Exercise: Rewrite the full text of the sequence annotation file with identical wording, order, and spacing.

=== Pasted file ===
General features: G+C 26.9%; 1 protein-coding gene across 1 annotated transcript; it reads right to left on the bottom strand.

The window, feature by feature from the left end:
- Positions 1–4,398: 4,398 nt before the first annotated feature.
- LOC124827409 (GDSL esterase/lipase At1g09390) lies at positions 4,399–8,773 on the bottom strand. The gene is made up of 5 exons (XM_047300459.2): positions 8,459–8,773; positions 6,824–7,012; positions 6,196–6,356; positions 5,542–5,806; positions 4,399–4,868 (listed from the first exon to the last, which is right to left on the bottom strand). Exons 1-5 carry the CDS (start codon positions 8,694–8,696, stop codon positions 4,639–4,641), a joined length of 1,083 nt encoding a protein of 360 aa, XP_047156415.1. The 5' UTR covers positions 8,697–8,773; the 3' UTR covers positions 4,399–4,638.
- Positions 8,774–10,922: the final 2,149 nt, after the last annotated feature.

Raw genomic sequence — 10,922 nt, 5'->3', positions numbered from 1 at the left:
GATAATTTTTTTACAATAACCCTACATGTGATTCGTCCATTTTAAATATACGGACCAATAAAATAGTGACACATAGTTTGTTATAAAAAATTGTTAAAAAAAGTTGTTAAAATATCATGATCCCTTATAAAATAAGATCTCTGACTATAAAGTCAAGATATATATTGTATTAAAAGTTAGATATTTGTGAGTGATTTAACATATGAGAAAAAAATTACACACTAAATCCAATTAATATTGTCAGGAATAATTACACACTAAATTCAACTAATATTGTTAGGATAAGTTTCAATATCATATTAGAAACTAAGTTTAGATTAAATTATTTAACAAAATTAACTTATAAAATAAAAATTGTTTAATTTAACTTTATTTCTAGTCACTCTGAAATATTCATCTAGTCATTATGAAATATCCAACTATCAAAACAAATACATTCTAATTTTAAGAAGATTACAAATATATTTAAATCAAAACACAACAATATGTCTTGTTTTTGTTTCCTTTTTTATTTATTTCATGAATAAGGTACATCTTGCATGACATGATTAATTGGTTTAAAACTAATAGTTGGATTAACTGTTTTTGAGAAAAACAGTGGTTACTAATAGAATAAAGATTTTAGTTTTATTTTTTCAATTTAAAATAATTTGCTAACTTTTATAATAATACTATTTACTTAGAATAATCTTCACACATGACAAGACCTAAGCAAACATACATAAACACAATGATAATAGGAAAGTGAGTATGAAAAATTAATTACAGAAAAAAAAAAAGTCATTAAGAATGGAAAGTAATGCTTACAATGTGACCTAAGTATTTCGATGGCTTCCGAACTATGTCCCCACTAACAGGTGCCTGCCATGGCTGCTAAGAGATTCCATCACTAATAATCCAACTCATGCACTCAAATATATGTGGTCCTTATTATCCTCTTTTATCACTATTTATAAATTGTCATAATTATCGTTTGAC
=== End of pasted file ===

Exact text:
General features: G+C 26.9%; 1 protein-coding gene across 1 annotated transcript; it reads right to left on the bottom strand.

The window, feature by feature from the left end:
- Positions 1–4,398: 4,398 nt before the first annotated feature.
- LOC124827409 (GDSL esterase/lipase At1g09390) lies at positions 4,399–8,773 on the bottom strand. The gene is made up of 5 exons (XM_047300459.2): positions 8,459–8,773; positions 6,824–7,012; positions 6,196–6,356; positions 5,542–5,806; positions 4,399–4,868 (listed from the first exon to the last, which is right to left on the bottom strand). Exons 1-5 carry the CDS (start codon positions 8,694–8,696, stop codon positions 4,639–4,641), a joined length of 1,083 nt encoding a protein of 360 aa, XP_047156415.1. The 5' UTR covers positions 8,697–8,773; the 3' UTR covers positions 4,399–4,638.
- Positions 8,774–10,922: the final 2,149 nt, after the last annotated feature.

Raw genomic sequence — 10,922 nt, 5'->3', positions numbered from 1 at the left:
GATAATTTTTTTACAATAACCCTACATGTGATTCGTCCATTTTAAATATACGGACCAATAAAATAGTGACACATAGTTTGTTATAAAAAATTGTTAAAAAAAGTTGTTAAAATATCATGATCCCTTATAAAATAAGATCTCTGACTATAAAGTCAAGATATATATTGTATTAAAAGTTAGATATTTGTGAGTGATTTAACATATGAGAAAAAAATTACACACTAAATCCAATTAATATTGTCAGGAATAATTACACACTAAATTCAACTAATATTGTTAGGATAAGTTTCAATATCATATTAGAAACTAAGTTTAGATTAAATTATTTAACAAAATTAACTTATAAAATAAAAATTGTTTAATTTAACTTTATTTCTAGTCACTCTGAAATATTCATCTAGTCATTATGAAATATCCAACTATCAAAACAAATACATTCTAATTTTAAGAAGATTACAAATATATTTAAATCAAAACACAACAATATGTCTTGTTTTTGTTTCCTTTTTTATTTATTTCATGAATAAGGTACATCTTGCATGACATGATTAATTGGTTTAAAACTAATAGTTGGATTAACTGTTTTTGAGAAAAACAGTGGTTACTAATAGAATAAAGATTTTAGTTTTATTTTTTCAATTTAAAATAATTTGCTAACTTTTATAATAATACTATTTACTTAGAATAATCTTCACACATGACAAGACCTAAGCAAACATACATAAACACAATGATAATAGGAAAGTGAGTATGAAAAATTAATTACAGAAAAAAAAAAAGTCATTAAGAATGGAAAGTAATGCTTACAATGTGACCTAAGTATTTCGATGGCTTCCGAACTATGTCCCCACTAACAGGTGCCTGCCATGGCTGCTAAGAGATTCCATCACTAATAATCCAACTCATGCACTCAAATATATGTGGTCCTTATTATCCTCTTTTATCACTATTTATAAATTGTCATAATTATCGTTTGAC